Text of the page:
My wife had never been to this beach, and she was curious to see my old haunts — the places I have told her about over the years.  Some of the places, like the old apartments and hotels my family stayed in through the years, are no longer there.  They are either replaced by other buildings or remain vacant lots ready for development.  I was wondering if the highly-commercial, dare I say cheesy, atmosphere of Daytona was going to be over the top for her.  Not at all.  She loved it, and we were talking the whole time we were there about how to make long weekend trips work, returning to The Shores. The Boardwalk at Daytona has changed so much over the years, with an outdoor mall, new and extravagant rides, and huge hotels towering over the beach.  However, some of the old arcades that my sons spent many hours and dollars in are still there, dirty and hot and smelly as ever.  And of course, the ancient bandshell is still intact, where we heard a couple of bands playing.  A real blast from the past was going in the salt water taffy store that has been in operation at the same location since before my wife and I were born.  We filled up a plastic bag of taffy and both bought an ice cream cone — it was like tasting memories.

Sunset at Daytona Beach Boardwalk from the pier

Incapacitated

A month has passed since my last entry, but I have a few good excuses.  My wife and I did some traveling in July, and my workload at the office increased a bit too.   Even so, I would have made an entry by the last week of the month had it not been for a significant event on July 19 that brought me to a brief standstill — a broken ankle.  This is the first time I have ever broken a bone, and I wasn’t prepared for how the pain, though not necessarily acute, would linger for several weeks.  I am fortunate in that it was a single fracture and apparently not bad enough to require surgery (at least not so far), but I have been in a cast for two weeks and have had to get around either on crutches or with this snazzy four-wheel contraption with a bench for my knee that allows me to scoot around pushing off with the good leg.

Those who have read this blog know that mobility is extremely important to me.  I love to travel, I spend lots of time walking and hiking, and my job even requires me to be outdoors on a fairly regular basis.  Furthermore, I am a gardener and love growing and caring for plants in our yard and maintaining the lawn.  In fact, I was spraying deer and rabbit repellent in the front yard when the accident occurred.  I really wish I had a better story for how I crashed to the ground, but wet grass, a steep slope, and the wrong kind of shoes were a deadly combination that sent me crawling back to the front door, where my dear wife helped me in and iced my ankle immediately.  The swelling began very quickly but was not widespread and there was very little bruising.  It could have been much worse.  A trip to the clinic the next evening for X-rays confirmed that I had a fracture.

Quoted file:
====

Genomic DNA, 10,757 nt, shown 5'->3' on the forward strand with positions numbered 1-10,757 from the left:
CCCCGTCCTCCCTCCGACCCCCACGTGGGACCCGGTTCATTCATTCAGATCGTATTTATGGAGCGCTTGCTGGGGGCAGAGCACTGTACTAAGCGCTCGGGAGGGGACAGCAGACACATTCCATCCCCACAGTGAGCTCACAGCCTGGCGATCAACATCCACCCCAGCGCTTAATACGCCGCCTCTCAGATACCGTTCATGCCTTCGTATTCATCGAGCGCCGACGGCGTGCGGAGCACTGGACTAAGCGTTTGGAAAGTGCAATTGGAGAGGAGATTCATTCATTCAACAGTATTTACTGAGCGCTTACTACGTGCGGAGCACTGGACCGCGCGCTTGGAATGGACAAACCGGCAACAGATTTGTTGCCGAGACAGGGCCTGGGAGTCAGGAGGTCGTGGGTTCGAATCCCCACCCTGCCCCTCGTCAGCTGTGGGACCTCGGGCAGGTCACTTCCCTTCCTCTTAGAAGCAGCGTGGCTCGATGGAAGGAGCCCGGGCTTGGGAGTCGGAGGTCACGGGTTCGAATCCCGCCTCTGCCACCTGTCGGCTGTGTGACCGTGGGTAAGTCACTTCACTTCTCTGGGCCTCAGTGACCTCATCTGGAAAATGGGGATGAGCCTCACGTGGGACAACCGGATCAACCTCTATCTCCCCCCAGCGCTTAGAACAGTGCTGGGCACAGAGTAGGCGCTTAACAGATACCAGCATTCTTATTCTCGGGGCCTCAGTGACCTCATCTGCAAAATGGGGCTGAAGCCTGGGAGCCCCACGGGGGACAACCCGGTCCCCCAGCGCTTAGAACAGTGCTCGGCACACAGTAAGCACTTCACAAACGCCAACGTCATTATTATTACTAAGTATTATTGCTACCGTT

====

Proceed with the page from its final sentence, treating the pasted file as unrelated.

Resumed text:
I’m sure the modern style of cast that I am sporting, the bright-colored fiberglass wrap, is infinitely better than the old plaster casts of years ago.  Still, the weight of the cast is probably as much a source of discomfort as the fracture itself.  My calf tends to swell, along with my ankle, inside the cast if I don’t keep the leg elevated most of the time, a condition that ranges from being uncomfortable to painful.  The depressing part of the whole dilemma is that I have to keep weight off the ankle for up to six weeks.  I will probably transition from the cast to a lace-up boot pretty soon, which will probably be more comfortable, but I will remain very limited in my mobility for several more weeks.  I’m having a hard time adjusting, but knowing that the situation is temporary also invokes a sense of guilt.  How ridiculous for me to complain about this inconvenience when there are so many people who have to make these kinds of adjustments, and a whole lot more, for the rest of their lives.

What will I take away from this event that has disrupted my routines for a few weeks?  Well, for starters, I will give more consideration to the type of shoes I wear, especially while strolling around the yard.  I will probably be more aware of the terrain and surfaces where I walk regardless of what I may be doing at the time.  I want to be more careful without being too fearful.  I certainly hope I will be more sympathetic to people with disabilities who struggle with everyday tasks and movements about which I normally would not give a second thought.  I will be forever grateful to my wife, my youngest son who was home for the summer, and many others who have been so gracious, considerate, patient, and helpful in getting me around and who are assisting me in getting back on both of my feet.  I am thankful for a fantastic orthopedic surgeon, one of the best doctors I have ever met, whose skill, knowledge, and bedside manner have given me a great deal of assurance.  Lastly, I suspect for the rest of my life I will be reminded of how fragile we are and how quickly a freak accident can take us from being fully functional to a piling heap on the ground.